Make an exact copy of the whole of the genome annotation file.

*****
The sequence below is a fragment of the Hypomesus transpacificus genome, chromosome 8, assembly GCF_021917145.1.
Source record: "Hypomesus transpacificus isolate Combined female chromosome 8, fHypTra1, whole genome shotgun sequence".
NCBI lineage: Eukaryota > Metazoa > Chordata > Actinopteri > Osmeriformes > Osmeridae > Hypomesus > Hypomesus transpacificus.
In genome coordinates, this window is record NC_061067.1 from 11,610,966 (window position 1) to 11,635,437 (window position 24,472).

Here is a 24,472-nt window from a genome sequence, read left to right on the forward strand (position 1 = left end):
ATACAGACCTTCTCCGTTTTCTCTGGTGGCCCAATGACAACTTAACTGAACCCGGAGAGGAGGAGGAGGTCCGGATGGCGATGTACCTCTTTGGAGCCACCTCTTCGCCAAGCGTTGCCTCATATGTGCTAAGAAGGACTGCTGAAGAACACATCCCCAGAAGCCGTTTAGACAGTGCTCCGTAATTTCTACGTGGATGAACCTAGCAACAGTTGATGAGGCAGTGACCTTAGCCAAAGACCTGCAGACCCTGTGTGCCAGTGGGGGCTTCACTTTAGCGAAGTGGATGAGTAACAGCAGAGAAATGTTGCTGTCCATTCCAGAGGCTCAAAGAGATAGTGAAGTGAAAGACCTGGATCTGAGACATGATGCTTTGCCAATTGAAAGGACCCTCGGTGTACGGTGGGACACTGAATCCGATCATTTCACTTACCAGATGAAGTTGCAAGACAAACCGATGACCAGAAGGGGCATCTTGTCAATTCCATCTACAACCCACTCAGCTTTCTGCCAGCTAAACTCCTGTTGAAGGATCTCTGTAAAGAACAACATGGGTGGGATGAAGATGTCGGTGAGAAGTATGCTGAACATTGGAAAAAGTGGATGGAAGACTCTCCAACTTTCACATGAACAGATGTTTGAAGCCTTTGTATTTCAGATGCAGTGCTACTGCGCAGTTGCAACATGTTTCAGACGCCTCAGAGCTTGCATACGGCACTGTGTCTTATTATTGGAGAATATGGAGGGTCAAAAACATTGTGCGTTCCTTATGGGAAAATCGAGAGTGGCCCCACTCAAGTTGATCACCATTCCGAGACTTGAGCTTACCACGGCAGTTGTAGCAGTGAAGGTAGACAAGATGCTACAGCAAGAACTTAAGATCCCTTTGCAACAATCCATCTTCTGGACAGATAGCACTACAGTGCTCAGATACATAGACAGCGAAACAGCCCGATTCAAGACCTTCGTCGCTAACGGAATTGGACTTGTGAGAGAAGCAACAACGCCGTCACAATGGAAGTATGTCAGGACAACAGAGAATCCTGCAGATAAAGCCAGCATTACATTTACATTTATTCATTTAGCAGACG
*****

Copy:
The sequence below is a fragment of the Hypomesus transpacificus genome, chromosome 8, assembly GCF_021917145.1.
Source record: "Hypomesus transpacificus isolate Combined female chromosome 8, fHypTra1, whole genome shotgun sequence".
NCBI lineage: Eukaryota > Metazoa > Chordata > Actinopteri > Osmeriformes > Osmeridae > Hypomesus > Hypomesus transpacificus.
In genome coordinates, this window is record NC_061067.1 from 11,610,966 (window position 1) to 11,635,437 (window position 24,472).

Here is a 24,472-nt window from a genome sequence, read left to right on the forward strand (position 1 = left end):
ATACAGACCTTCTCCGTTTTCTCTGGTGGCCCAATGACAACTTAACTGAACCCGGAGAGGAGGAGGAGGTCCGGATGGCGATGTACCTCTTTGGAGCCACCTCTTCGCCAAGCGTTGCCTCATATGTGCTAAGAAGGACTGCTGAAGAACACATCCCCAGAAGCCGTTTAGACAGTGCTCCGTAATTTCTACGTGGATGAACCTAGCAACAGTTGATGAGGCAGTGACCTTAGCCAAAGACCTGCAGACCCTGTGTGCCAGTGGGGGCTTCACTTTAGCGAAGTGGATGAGTAACAGCAGAGAAATGTTGCTGTCCATTCCAGAGGCTCAAAGAGATAGTGAAGTGAAAGACCTGGATCTGAGACATGATGCTTTGCCAATTGAAAGGACCCTCGGTGTACGGTGGGACACTGAATCCGATCATTTCACTTACCAGATGAAGTTGCAAGACAAACCGATGACCAGAAGGGGCATCTTGTCAATTCCATCTACAACCCACTCAGCTTTCTGCCAGCTAAACTCCTGTTGAAGGATCTCTGTAAAGAACAACATGGGTGGGATGAAGATGTCGGTGAGAAGTATGCTGAACATTGGAAAAAGTGGATGGAAGACTCTCCAACTTTCACATGAACAGATGTTTGAAGCCTTTGTATTTCAGATGCAGTGCTACTGCGCAGTTGCAACATGTTTCAGACGCCTCAGAGCTTGCATACGGCACTGTGTCTTATTATTGGAGAATATGGAGGGTCAAAAACATTGTGCGTTCCTTATGGGAAAATCGAGAGTGGCCCCACTCAAGTTGATCACCATTCCGAGACTTGAGCTTACCACGGCAGTTGTAGCAGTGAAGGTAGACAAGATGCTACAGCAAGAACTTAAGATCCCTTTGCAACAATCCATCTTCTGGACAGATAGCACTACAGTGCTCAGATACATAGACAGCGAAACAGCCCGATTCAAGACCTTCGTCGCTAACGGAATTGGACTTGTGAGAGAAGCAACAACGCCGTCACAATGGAAGTATGTCAGGACAACAGAGAATCCTGCAGATAAAGCCAGCATTACATTTACATTTATTCATTTAGCAGACG